"Other data identifies fishing boats that are loitering in risk areas" is vague but maybe of immense value- does this mean other vessels visually identifying a target, a super large-scale sort of geofence, satellite imagery or something else?

Is this information sufficient to know where and when illegal fishing occurs? With what level of confidence? And how can we test our predictions? And what about 'the last mile' of relaying this to local authorities- does that happen in real time or is there a (say) week lag, further impeding enforcement? To proceed we need to better understand what we do not know, clarify what we do know and make some informed assumptions about how ocean fishing works.

What We Don't Know


The answers below are clearly knowable, but arriving at the questions is the hard/interesting part. The relevant unknowns I identified are:
  • How often is AIS relayed? Is it standard to have continuous broadcast or every x hours? Is the interval such that it will provide an area of uncertainty that is too vast to send maritime police to intercept?
  • How extensive is AIS coverage? Just because an illegally fishing vessel turns off his transponder doesn't mean anybody will know. Knowing which swaths of the earth are covered and how frequently they are refreshed by satellites is crucial info. To reiterate, the earth is a big place.
  • Are AIS messages authentic/legitimate? AIS message types include a fair amount of metadata, some of which could be spoofed/incorrect in the hope of confusing enforcement regimes.
  • Why would AIS be inactive? Was the transponder turned off because of a technical issue (loss of power), inadvertent (not knowing you unplugged the radio) or something else (pirates)? While a 'dark ship' may not indicate nefarious activity, a broadcasting ship does not imply full compliance.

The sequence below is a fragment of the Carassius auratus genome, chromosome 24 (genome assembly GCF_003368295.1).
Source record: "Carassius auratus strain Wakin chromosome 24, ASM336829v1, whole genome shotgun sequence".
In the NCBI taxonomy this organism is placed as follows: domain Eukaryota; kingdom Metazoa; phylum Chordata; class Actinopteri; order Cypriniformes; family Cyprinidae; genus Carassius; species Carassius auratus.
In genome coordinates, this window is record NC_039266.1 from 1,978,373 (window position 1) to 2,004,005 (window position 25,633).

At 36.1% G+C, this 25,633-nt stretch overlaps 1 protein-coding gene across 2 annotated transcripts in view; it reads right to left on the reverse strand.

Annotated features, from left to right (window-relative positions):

• How Vulcan's initiative fit with Leo's World Fishing Watch or Pew's Project Eyes On The Sea. From what I understand, all rely on AIS data but focus on different regions. I'd hope they collaborate on their different approaches but who knows.


Understanding Inputs


First, let's look at (data) inputs. Below is a sample AIS message that has been formatted in JSON from source. The details don't matter; essentially lng/lat is broadcast periodically with a bunch of attributes.

 {
"day": 14, 
"fix_type": 1, 
"hour": 11, 
"id": 4, 
"minute": 33, 
"mmsi": 2320717, 
"month": 3, 
"position_accuracy": 0, 
"raim": false, 
"repeat_indicator": 3, 
"second": 30, 
"slot_offset": 2250, 
"slot_timeout": 0, 
"sync_state": 0, 
"transmission_ctl": 0, 
"x": -5.782454967498779, 
"y": 57.842193603515625, 
"year": 2012
}


I imagine looking at AIS data on a screen is what one would expect: you'll see a blip/ship of whatever icon you choose, with vectors displaying bearing and speed. When the transponder is turned off, the blip/ship disappears. This graphic shows this (obvious) concept, but it illustrates a limitation of visualization/user interface- capturing temporal changes can be much more difficult if the user is not technical.

Maritime AIS Ship not found

Now it's time to think like somebody in the ocean fishing business. Why would you (willfully) turn off your transponder? What could induce the transponder to stop broadcasting without human intervention? How about unwillingly turning off the transponder?